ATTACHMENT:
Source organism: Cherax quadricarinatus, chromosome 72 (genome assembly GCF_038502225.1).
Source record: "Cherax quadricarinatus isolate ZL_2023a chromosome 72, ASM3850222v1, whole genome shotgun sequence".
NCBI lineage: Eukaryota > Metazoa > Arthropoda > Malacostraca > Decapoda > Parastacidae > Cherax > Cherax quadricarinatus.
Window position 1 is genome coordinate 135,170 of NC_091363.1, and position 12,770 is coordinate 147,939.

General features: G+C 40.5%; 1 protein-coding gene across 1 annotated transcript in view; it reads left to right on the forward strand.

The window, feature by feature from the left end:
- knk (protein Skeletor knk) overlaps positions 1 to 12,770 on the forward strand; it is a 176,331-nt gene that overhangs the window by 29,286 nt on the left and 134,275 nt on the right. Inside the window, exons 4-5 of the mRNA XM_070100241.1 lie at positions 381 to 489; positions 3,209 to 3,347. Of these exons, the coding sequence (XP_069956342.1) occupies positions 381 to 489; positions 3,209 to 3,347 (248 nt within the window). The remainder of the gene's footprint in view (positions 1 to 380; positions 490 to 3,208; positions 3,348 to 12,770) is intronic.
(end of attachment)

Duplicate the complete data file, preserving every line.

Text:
Source organism: Cherax quadricarinatus, chromosome 72 (genome assembly GCF_038502225.1).
Source record: "Cherax quadricarinatus isolate ZL_2023a chromosome 72, ASM3850222v1, whole genome shotgun sequence".
NCBI lineage: Eukaryota > Metazoa > Arthropoda > Malacostraca > Decapoda > Parastacidae > Cherax > Cherax quadricarinatus.
Window position 1 is genome coordinate 135,170 of NC_091363.1, and position 12,770 is coordinate 147,939.

General features: G+C 40.5%; 1 protein-coding gene across 1 annotated transcript in view; it reads left to right on the forward strand.

The window, feature by feature from the left end:
- knk (protein Skeletor knk) overlaps positions 1 to 12,770 on the forward strand; it is a 176,331-nt gene that overhangs the window by 29,286 nt on the left and 134,275 nt on the right. Inside the window, exons 4-5 of the mRNA XM_070100241.1 lie at positions 381 to 489; positions 3,209 to 3,347. Of these exons, the coding sequence (XP_069956342.1) occupies positions 381 to 489; positions 3,209 to 3,347 (248 nt within the window). The remainder of the gene's footprint in view (positions 1 to 380; positions 490 to 3,208; positions 3,348 to 12,770) is intronic.